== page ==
I have a sore throat. I want to cough, but coughing could mean I have the virus. So, superstitiously, I stop myself. I figure that, if I really had it, then I wouldn’t be able to hold back.
This is the crazy condition we’re in. Thinkers used to write about “The Human Condition” (I think about Hannah Arendt’s famous book). Now we realise there’s no such thing. We are all diverse.
Perhaps these days we’re in a ‘Covid Condition’, a new genre of human existence; which is, using today’s common cliché, ‘unprecedented’.
The skies are empty. No planes fly over London; only the all-seeing surveillance drones, and police helicopters. Description beats prescription, to understand these “Strange Days”: stranger than the TV programme, because real.
Thus we reverse Marx: activists tried to change the world, we need to understand it. For this, we can look to speculative fiction, like Emily St. John Mandel’s “Station Eleven”.
To describe this, Mark Fisher used the term ‘hauntology’, borrowing from Jacques Derrida’s philosophy, to explain the way ghosts, phantasms, populate our social consciousness.
As the ripples of time transform (our awareness of) the past, so they pulse forwards, sending out probes towards possible futures.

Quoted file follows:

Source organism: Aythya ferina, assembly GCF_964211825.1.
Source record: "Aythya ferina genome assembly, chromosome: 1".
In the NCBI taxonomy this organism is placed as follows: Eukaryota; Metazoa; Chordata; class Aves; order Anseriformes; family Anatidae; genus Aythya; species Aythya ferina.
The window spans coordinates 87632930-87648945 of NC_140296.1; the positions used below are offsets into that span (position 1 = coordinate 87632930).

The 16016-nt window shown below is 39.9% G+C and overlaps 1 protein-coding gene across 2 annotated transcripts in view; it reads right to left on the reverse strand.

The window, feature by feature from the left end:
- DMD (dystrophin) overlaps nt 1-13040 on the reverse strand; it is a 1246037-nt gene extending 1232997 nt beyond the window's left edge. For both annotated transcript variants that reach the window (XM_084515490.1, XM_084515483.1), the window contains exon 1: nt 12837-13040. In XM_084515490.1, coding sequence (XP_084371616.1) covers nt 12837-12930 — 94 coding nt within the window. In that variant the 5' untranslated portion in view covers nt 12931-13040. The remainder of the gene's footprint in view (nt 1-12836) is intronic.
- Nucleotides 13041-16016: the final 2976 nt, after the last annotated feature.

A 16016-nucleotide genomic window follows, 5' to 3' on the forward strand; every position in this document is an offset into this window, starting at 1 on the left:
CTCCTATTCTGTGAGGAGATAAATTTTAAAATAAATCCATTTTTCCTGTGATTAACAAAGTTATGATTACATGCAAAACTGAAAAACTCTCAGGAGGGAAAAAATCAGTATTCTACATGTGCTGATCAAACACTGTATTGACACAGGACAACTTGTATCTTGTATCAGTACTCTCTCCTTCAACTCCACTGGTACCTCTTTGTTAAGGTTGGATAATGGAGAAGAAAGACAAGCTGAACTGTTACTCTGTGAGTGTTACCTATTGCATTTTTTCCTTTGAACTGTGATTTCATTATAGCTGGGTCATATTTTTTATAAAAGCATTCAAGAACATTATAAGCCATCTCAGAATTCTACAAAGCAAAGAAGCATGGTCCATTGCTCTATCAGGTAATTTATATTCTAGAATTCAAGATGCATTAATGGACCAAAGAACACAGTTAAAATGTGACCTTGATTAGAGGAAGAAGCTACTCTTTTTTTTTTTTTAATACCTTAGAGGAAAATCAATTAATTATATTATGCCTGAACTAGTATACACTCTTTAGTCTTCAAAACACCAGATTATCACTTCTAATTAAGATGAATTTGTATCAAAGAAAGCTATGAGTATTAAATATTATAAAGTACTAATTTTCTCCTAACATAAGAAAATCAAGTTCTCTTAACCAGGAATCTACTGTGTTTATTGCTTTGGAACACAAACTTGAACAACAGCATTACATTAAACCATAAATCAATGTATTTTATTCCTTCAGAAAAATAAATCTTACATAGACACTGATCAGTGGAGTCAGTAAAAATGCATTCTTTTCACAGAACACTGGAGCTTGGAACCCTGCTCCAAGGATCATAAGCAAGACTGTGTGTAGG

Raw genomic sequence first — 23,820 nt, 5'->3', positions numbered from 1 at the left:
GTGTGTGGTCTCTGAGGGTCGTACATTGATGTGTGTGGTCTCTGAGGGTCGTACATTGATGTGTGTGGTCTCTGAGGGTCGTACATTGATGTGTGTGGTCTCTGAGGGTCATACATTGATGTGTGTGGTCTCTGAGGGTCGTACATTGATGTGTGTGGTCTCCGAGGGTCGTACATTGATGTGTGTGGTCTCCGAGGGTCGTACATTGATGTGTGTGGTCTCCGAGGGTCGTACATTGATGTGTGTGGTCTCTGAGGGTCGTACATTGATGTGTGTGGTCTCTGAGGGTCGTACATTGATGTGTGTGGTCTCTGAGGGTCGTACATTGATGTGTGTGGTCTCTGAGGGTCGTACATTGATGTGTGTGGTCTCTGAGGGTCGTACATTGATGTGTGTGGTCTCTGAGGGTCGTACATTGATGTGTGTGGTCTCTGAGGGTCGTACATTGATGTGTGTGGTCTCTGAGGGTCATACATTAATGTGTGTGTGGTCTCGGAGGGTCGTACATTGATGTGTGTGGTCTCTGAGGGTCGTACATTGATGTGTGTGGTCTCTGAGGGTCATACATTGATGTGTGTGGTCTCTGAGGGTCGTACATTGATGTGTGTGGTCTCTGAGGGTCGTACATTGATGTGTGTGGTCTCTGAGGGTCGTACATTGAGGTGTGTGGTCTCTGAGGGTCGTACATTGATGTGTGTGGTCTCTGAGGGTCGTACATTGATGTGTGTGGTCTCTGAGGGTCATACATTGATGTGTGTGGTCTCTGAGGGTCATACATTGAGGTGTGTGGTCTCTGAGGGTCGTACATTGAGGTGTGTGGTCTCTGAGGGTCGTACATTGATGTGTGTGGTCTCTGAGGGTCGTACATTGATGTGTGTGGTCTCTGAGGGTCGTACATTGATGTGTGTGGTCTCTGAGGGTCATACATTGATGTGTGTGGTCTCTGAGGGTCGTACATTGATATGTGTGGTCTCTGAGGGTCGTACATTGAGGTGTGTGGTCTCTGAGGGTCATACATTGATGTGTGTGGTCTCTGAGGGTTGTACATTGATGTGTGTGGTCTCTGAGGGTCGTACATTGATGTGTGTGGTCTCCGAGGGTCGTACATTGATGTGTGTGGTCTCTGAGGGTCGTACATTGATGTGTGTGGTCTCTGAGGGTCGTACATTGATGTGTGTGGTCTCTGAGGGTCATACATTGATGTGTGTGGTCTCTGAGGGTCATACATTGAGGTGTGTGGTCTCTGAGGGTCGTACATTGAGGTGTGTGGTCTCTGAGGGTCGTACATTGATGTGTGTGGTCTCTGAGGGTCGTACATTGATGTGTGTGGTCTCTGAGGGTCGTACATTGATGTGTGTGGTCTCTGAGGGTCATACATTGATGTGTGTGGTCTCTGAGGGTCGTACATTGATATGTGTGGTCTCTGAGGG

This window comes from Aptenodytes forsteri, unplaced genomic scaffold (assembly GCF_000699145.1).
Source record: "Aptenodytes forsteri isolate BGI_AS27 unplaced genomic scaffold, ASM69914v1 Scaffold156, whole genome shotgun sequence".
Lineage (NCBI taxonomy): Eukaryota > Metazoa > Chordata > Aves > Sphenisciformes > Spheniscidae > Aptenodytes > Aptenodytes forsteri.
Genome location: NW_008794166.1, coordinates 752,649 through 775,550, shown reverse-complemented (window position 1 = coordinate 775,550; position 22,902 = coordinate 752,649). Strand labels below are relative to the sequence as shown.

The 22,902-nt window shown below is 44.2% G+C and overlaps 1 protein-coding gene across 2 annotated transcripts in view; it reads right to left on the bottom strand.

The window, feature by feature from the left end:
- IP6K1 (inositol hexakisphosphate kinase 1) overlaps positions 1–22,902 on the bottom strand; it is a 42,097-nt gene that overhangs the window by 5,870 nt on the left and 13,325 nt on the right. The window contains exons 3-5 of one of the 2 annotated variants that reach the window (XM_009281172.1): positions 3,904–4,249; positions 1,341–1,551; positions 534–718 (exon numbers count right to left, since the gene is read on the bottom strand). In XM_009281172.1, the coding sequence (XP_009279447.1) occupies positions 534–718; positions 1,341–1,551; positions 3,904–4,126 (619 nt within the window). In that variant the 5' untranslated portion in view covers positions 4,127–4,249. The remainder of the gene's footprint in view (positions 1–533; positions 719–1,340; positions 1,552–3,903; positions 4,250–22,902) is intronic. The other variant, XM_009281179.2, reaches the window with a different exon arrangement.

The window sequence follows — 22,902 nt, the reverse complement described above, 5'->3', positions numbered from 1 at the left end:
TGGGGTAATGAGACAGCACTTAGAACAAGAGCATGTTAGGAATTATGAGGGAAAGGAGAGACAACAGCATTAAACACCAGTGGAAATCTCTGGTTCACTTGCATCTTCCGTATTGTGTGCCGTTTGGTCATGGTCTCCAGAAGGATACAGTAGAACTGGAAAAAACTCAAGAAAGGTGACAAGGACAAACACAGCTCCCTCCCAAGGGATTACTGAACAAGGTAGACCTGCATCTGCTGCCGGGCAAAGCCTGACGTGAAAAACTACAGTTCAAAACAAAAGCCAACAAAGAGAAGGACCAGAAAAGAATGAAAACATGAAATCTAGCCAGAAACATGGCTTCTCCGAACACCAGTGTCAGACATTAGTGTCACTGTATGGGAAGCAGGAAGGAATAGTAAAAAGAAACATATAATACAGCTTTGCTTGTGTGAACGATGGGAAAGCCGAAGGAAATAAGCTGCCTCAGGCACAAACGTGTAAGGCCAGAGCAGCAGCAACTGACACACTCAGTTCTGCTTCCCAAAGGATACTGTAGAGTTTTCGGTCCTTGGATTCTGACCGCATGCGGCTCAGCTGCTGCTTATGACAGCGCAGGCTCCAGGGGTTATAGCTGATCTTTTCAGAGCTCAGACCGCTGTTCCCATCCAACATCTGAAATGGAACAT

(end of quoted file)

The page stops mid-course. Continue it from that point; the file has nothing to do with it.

Will social distancing cause longterm effects? Will the western handshake be replaced by the middle eastern, Muslim, hand on heart; or the eastern, Buddhist, clasped hands and slight bow?
For all the government’s emphasis on going outside for an hour’s exercise, for both physical and mental health, are we not now spending more time indoors?
Paul Virilio predicted that, watching computer screens, where we exceed the time spent even in front of our TVs, we are becoming a sedentary species.
We may need to add to Arendt’s division, between Vita Contemplativa and Vita Activa, which characterised the Mediaeval and Modern periods, the Vita Sedentaria, a new human genus.
Although, via our screens, we can travel the world, we become, as in Michel Houellebecq’s novel, “The possibility of an island”, isolated, post-human clones, separated from meaningful relationships.
Here, the fear of others takes over, leading to scapegoating, and blame-shifting. Although the ‘cock-up theory of history’ is more probable than any ‘conspiracy theory’, the latter is tempting. We want to find someone responsible: either the weak, the poor and immigrants, or the strong, secret international forces, like the Illuminati.
Franco Berardi has suggested two possible post-pandemic alternatives: either a techno-capitalist re-imposition of order, as in China, or a popular movement for systemic change.
But more probable will be the muddling-through middle-path.